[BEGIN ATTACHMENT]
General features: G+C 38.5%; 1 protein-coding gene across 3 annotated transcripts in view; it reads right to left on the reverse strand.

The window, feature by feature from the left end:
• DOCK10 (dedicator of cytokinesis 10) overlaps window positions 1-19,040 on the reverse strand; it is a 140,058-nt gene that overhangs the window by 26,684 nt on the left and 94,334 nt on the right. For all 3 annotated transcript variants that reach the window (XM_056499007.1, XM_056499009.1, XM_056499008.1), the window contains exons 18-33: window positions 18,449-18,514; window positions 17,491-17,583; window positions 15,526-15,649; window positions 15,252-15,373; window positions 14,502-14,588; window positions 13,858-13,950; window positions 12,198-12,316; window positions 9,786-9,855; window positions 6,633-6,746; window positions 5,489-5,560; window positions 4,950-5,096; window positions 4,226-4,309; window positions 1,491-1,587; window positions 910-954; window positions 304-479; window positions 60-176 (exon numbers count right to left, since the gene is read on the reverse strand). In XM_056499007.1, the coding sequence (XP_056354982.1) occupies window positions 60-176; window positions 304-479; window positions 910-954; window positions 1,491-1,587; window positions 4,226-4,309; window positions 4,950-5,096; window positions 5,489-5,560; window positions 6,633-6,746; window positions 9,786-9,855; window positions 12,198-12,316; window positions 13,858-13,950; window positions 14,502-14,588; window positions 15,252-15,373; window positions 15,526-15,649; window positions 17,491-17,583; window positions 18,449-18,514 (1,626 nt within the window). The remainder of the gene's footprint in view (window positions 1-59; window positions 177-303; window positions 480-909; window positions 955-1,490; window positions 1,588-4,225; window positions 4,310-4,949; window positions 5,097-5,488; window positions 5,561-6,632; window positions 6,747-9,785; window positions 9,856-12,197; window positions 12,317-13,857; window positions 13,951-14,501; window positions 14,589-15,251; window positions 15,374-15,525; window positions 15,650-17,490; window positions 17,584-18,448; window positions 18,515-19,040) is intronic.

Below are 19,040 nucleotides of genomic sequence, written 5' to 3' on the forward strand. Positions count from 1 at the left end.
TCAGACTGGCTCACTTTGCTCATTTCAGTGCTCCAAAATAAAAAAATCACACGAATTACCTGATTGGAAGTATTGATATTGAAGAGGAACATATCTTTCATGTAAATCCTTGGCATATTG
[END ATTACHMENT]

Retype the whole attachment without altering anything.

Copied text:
General features: G+C 38.5%; 1 protein-coding gene across 3 annotated transcripts in view; it reads right to left on the reverse strand.

The window, feature by feature from the left end:
• DOCK10 (dedicator of cytokinesis 10) overlaps window positions 1-19,040 on the reverse strand; it is a 140,058-nt gene that overhangs the window by 26,684 nt on the left and 94,334 nt on the right. For all 3 annotated transcript variants that reach the window (XM_056499007.1, XM_056499009.1, XM_056499008.1), the window contains exons 18-33: window positions 18,449-18,514; window positions 17,491-17,583; window positions 15,526-15,649; window positions 15,252-15,373; window positions 14,502-14,588; window positions 13,858-13,950; window positions 12,198-12,316; window positions 9,786-9,855; window positions 6,633-6,746; window positions 5,489-5,560; window positions 4,950-5,096; window positions 4,226-4,309; window positions 1,491-1,587; window positions 910-954; window positions 304-479; window positions 60-176 (exon numbers count right to left, since the gene is read on the reverse strand). In XM_056499007.1, the coding sequence (XP_056354982.1) occupies window positions 60-176; window positions 304-479; window positions 910-954; window positions 1,491-1,587; window positions 4,226-4,309; window positions 4,950-5,096; window positions 5,489-5,560; window positions 6,633-6,746; window positions 9,786-9,855; window positions 12,198-12,316; window positions 13,858-13,950; window positions 14,502-14,588; window positions 15,252-15,373; window positions 15,526-15,649; window positions 17,491-17,583; window positions 18,449-18,514 (1,626 nt within the window). The remainder of the gene's footprint in view (window positions 1-59; window positions 177-303; window positions 480-909; window positions 955-1,490; window positions 1,588-4,225; window positions 4,310-4,949; window positions 5,097-5,488; window positions 5,561-6,632; window positions 6,747-9,785; window positions 9,856-12,197; window positions 12,317-13,857; window positions 13,951-14,501; window positions 14,589-15,251; window positions 15,374-15,525; window positions 15,650-17,490; window positions 17,584-18,448; window positions 18,515-19,040) is intronic.

Below are 19,040 nucleotides of genomic sequence, written 5' to 3' on the forward strand. Positions count from 1 at the left end.
TCAGACTGGCTCACTTTGCTCATTTCAGTGCTCCAAAATAAAAAAATCACACGAATTACCTGATTGGAAGTATTGATATTGAAGAGGAACATATCTTTCATGTAAATCCTTGGCATATTG